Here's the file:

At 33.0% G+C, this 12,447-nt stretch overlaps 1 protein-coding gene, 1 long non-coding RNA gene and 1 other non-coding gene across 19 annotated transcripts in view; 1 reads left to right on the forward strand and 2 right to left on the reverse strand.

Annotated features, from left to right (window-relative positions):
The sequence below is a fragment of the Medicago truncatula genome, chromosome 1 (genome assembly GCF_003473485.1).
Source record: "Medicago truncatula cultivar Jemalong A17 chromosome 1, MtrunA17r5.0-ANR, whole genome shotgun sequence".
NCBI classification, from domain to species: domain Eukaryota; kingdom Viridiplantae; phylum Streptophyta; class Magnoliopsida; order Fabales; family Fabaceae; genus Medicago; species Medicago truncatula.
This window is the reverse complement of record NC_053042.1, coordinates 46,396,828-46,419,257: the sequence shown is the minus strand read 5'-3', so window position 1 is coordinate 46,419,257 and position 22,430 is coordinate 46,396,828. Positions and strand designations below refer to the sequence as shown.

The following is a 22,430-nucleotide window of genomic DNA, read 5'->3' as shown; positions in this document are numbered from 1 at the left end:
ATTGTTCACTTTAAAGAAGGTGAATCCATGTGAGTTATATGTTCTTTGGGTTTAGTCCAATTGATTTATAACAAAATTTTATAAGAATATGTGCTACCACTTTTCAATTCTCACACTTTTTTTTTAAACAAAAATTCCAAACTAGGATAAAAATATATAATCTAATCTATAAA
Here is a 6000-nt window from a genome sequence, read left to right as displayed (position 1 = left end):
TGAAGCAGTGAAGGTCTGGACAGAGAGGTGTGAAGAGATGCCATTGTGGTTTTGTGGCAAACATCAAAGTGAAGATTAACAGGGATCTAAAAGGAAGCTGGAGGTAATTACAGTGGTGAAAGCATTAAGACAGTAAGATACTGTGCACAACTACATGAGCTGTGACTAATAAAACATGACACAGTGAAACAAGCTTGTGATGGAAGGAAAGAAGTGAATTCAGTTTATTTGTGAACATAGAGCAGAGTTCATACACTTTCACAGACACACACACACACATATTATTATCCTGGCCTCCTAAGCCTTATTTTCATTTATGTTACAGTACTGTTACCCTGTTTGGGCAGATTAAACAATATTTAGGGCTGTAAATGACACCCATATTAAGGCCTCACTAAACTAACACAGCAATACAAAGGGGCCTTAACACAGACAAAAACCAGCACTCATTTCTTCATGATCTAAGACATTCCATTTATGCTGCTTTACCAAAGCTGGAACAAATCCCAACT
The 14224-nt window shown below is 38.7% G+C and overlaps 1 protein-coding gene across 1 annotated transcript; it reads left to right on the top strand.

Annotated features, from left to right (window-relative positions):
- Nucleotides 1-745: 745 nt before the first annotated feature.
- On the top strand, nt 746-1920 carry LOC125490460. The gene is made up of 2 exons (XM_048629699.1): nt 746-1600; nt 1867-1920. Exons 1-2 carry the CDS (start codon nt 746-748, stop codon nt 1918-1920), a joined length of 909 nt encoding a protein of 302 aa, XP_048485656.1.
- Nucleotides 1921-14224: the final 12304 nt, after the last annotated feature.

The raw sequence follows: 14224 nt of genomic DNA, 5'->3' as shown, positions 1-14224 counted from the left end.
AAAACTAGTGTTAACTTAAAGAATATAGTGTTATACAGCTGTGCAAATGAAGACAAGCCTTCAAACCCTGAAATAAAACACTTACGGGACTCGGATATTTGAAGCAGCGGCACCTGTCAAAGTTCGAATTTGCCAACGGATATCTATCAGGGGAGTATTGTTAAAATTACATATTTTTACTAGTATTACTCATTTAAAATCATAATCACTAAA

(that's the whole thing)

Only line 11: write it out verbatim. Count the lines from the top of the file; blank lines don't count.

The 14224-nt window shown below is 38.7% G+C and overlaps 1 protein-coding gene across 1 annotated transcript; it reads left to right on the top strand.